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New COVID-19 vaccines should start arriving in Wisconsin this week

Iron Mountain VA Medical Center

This week, the FDA and CDC approved new, updated COVID-19 vaccines.

The number of COVID cases has gone up in recent weeks in Wisconsin.

The new vaccines are meant to better target the strains of the virus that are circulating right now.

“The data showing that the benefit of COVID-19 vaccines among people 65 And older is overwhelmingly strong that if we can get most or all people in that age group, immunized, we're going to save a lot of lives,” Dr. Ryan Westergaard, the Chief Medical Officer of the DHS Bureau of Communicable Diseases.

Westergaard says the data is less clear on severe cases of COVID in younger populations.

Still, the CDC recommends the new vaccines for everyone 6 months and older because it believes there is still a benefit.

Short of hospitalization and death that occur in younger people are a severe cold and also long COVID symptoms,” said Westergaard. “They've reviewed a lot of data showing that long COVID occurs frequently and it occurs in all age groups. There's good reason to believe that the vaccine can prevent symptoms of long COVID.”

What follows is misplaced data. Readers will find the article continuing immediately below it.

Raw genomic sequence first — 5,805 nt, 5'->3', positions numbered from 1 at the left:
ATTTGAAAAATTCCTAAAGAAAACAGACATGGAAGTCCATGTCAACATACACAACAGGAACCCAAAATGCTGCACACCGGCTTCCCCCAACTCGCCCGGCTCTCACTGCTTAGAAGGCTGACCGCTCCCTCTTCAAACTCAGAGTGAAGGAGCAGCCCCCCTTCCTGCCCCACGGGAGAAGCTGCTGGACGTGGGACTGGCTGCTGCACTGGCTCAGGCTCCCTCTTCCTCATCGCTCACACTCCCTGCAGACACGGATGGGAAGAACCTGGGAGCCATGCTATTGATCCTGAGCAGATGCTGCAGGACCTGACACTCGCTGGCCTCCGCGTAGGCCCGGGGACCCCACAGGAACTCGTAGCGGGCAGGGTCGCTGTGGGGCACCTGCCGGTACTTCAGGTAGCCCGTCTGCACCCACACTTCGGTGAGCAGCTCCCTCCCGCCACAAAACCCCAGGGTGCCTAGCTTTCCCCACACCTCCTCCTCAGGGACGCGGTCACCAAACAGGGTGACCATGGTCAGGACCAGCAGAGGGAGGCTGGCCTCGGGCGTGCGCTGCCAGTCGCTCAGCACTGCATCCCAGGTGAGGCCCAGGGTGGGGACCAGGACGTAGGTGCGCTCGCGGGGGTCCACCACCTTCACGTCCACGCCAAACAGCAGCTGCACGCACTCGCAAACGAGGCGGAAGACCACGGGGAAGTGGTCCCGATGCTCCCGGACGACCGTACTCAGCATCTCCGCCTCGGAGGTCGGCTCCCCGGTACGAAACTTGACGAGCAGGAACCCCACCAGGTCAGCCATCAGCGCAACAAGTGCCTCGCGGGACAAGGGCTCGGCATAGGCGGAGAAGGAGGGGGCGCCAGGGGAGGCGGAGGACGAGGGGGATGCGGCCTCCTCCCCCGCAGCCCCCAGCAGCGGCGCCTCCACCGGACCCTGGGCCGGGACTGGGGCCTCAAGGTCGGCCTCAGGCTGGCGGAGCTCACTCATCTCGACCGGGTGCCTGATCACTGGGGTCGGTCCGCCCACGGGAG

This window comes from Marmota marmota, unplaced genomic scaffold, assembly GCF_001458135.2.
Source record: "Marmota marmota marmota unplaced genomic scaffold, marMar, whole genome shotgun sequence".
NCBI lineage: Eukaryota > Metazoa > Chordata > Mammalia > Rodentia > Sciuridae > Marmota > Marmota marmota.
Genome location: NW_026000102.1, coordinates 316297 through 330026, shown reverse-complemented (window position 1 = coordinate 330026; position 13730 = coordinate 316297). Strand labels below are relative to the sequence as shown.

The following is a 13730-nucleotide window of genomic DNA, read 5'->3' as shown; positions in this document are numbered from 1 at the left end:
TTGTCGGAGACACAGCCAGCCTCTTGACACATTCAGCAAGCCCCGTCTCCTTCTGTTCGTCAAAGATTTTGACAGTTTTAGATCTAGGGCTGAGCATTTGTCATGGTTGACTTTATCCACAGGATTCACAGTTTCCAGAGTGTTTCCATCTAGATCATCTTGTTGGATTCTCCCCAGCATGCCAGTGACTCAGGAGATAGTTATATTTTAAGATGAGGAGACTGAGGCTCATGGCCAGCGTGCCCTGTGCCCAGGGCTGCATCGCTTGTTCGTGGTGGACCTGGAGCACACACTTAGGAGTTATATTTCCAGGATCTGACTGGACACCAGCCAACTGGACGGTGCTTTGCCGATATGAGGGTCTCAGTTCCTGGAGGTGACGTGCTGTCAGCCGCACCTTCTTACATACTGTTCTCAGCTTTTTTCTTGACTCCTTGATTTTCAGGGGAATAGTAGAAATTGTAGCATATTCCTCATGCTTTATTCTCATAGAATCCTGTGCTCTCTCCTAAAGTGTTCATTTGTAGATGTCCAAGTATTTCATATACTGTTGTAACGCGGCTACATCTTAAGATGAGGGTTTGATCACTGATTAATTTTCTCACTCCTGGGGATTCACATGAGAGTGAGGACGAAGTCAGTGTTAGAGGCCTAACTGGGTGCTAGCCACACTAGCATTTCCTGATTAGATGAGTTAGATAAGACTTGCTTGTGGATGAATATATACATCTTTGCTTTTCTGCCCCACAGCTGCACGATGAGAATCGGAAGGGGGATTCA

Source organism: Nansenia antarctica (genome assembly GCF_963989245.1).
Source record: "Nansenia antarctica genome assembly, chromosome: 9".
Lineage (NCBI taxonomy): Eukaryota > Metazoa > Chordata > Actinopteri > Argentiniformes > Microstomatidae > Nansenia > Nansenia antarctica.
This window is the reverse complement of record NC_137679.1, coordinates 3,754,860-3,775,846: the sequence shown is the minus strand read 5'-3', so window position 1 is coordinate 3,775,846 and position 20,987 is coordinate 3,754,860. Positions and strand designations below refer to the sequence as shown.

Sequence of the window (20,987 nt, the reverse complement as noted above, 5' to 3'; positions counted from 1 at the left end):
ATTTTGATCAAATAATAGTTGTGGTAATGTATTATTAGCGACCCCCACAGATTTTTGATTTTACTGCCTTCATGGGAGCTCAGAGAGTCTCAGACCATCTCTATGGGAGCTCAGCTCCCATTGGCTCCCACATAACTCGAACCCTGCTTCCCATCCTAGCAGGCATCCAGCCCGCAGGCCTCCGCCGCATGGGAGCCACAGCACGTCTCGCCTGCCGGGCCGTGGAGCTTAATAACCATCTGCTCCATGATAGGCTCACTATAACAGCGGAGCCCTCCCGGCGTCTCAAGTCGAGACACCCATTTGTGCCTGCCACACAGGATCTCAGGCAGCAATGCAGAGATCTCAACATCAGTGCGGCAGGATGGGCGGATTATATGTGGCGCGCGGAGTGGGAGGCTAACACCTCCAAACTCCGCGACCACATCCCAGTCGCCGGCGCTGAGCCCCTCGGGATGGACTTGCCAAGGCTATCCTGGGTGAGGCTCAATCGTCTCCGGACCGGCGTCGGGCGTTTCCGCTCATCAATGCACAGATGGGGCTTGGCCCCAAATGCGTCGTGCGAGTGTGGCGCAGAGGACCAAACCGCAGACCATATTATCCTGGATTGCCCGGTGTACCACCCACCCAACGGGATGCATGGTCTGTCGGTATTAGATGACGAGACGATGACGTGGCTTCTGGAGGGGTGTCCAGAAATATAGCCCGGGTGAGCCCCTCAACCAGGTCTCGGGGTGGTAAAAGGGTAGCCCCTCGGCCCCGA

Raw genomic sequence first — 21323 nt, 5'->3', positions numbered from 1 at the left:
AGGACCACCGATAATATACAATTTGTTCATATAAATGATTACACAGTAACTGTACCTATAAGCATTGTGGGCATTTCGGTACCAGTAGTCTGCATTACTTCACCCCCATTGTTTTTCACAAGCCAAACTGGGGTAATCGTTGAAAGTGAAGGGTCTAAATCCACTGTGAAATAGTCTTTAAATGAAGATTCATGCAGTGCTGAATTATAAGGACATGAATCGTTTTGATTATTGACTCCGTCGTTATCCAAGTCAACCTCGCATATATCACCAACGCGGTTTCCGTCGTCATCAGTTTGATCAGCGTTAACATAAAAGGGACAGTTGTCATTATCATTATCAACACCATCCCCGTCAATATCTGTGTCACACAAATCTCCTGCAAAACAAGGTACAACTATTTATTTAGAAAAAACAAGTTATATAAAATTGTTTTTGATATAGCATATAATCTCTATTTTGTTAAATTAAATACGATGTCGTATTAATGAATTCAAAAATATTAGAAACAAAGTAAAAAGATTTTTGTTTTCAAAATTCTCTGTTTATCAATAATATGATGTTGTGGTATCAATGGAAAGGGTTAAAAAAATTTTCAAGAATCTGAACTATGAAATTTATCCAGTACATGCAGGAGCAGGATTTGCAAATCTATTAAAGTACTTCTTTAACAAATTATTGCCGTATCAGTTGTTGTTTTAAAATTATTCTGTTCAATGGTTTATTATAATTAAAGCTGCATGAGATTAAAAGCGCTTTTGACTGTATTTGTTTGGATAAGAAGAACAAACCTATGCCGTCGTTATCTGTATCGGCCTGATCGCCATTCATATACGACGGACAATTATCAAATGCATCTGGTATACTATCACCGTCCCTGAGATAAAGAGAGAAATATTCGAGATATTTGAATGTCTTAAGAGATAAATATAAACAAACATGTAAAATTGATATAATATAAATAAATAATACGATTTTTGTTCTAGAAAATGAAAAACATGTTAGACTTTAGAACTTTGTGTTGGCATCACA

Death from COVID has become more rare, but it is still happening.

More than 16,000 Wisconsinites have died from COVID-19 since the beginning of the pandemic.

Health officials are still learning more about the long-term effects of contracting the virus.

“We've learned during the pandemic that a subset of people will continue to feel unwell, and those things can be fatigue, trouble sleeping, mental fogginess, difficulty concentrating symptoms that resemble chronic fatigue syndrome, the how frequently these happens, or they're all over the map, but it's not rare,” said Westergaard referring to long COVID.

There’s no standard treatment for Long COVID.

The best thing you can do is avoid getting COVID-19 infection.

The current strain of COVID is related to the Omicron variant that was around last year.

Westergaard says there’s a major difference between it and the Delta variant we experienced at the height of the pandemic.

“This variant, the Omicron and all of its relatives, is highly contagious, can cause cold symptoms, can cause early transmission to other people in the household, and close contacts early in the course of illness, sometimes, even before people have symptoms, but tends to have less severe disease on average, compared to the Delta variant,” he said.

Doses of the updated COVID-19 vaccine will start arriving in Wisconsin within the coming days and will continue to be delivered over the next several weeks.

Health centers, clinics, and pharmacies are expected to make appointments available as their doses arrive.

You can search for a place to get the vaccine at vaccines.gov.

Katie Thoresen is WXPR's News Director/Vice President.
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